Main /
Structural Integrity
Search:  

Academy Topics

Articles relating to Active Worlds
Help with Objects, Textures, Masks, Coronas, Movers, Avatars, Sequences and more.
Guides on how to do various things in Active Worlds
Graphics, ads and sounds for use.
Downloadable AWG's, Particles, Movers and Building Code

Useful Links (more)

SW City Network

Overview


Realism seems to be fairly popular building theme in AW. Making games and VR realistic is part of human nature I guess; The time and money invested into realism in modern games is proof of that.

When I started SW City, right off the bat I knew I wanted it to be a realism them. However, the realism theme has [I]a lot[/I] more to it than meets the eye and has taken years to get the hang of. Below is a guide that might help put it all into persepective.

Note this guide does not take into account realistic building floorplans and exterior detailing. That's enough for another guide by itself.

General Rules


  • Pretend there's gravity. The most obvious step is to eliminate floating objects.
  • Pretend there's weight. Build support columes and support beams. They make fine detail to a build, and make nice fillers for unused space. Columns and beams are very art-friendly. Instead of just using premade supports, like col8m050 or pole or cyl8a1 for example, try making custom ones using narrow objects, for example.
  • Texture use. Think of the strengths and proper uses of textures. For example, bricks are good for vertical strength. You can't, in any practical use, lay bricks horizontally unless you have arch support. Think the "grain" of a texture to determine how it should be used. Solid stone segments are no good for creating spans like cylinders. I know from real life experience they couldn't support their own weight. Unless they're supported with rebar of course.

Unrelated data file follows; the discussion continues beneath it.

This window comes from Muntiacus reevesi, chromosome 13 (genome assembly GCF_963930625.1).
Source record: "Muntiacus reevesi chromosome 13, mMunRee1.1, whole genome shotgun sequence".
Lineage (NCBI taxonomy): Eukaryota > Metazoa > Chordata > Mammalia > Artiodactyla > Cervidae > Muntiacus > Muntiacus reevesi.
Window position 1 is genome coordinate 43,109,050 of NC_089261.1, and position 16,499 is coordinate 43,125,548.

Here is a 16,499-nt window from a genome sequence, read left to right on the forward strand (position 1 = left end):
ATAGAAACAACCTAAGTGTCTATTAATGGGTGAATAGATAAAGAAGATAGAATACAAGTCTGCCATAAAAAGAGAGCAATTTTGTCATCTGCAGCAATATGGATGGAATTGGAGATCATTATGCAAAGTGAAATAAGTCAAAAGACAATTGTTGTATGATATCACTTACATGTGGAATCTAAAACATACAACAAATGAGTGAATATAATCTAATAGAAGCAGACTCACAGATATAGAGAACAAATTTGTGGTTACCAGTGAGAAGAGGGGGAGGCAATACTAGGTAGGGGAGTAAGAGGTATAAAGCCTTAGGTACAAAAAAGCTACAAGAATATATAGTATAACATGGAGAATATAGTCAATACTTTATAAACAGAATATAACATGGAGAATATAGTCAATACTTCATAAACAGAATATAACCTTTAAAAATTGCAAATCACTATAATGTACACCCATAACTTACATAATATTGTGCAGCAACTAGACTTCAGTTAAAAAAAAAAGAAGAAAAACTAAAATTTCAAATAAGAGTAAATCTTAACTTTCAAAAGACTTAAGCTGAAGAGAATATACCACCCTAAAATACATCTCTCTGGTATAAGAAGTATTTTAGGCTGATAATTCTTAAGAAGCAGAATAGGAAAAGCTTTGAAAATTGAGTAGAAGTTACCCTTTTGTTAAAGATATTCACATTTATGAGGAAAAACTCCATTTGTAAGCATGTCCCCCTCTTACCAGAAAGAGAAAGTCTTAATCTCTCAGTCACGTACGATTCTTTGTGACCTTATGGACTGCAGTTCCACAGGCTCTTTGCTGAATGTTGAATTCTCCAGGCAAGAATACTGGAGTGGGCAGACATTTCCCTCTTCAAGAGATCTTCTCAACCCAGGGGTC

Avoid using a single texture for the whole building. I see people take the wall texture on roof, creating a boring mono-texture scheme. Try using roof shingles, or concrete rooftops.
When stacking materials ontop of eachother, consider if the bottom texture looks like its strong enough to support materials above it. So you probably wouldn't want a wood foundation holding up a brick house for example ;)
  • Foundations. Not only are they realistic and look better, but they're quite useful. Being a bit off the ground makes it easier for landscaping and ground cover, as many of you probably know.

Windows and Walls


  • Say no to paper-thin walls. You don't have to get rid of them, but, just don't let people see they're paper-thin. Whenever you get an edge, give it a lil' padding. You can also try putting a decorative pillar/cylinder on the edges to hide it. Besides that, you'll only have to deal with pd__ door ways. Putting a door in should be good enough. Speaking of doors, remember to add a front door :P
  • Windows and glass...they're great, but they should be used with care. There's a lot to consider when you start adding glass. One thing I always avoid is letting the glass reach the bottom, top, edge or corner of a building. There should always be a real wall frame between such keypoints of the structure and the glass. If you consider it, the black frames on that pp16 glass can't support anything beisdes it's own weight. I usually build custom frames around glass using wall objects, such as wall01w1, because wall objects aren't paper thin, so the glass just slips right into it.
Load bearing pillars on the glass frames.
Before and after. Which looks more sturdy?
Custom window frames.
An example of an unstable structure. The glass could never hold up the stone walls. Put wall objects on the corners.
Also, note that adding wall objects to the window frames will hide the paper thin-walls. This is half the reason I add custom frames like that.
Small frame to prevent window from touching the roof, causing the ceiling to look like it has depth.
Page last modified on December 15, 2006, at 02:49 AM
Edit SideBar Edit Page | Page History | Print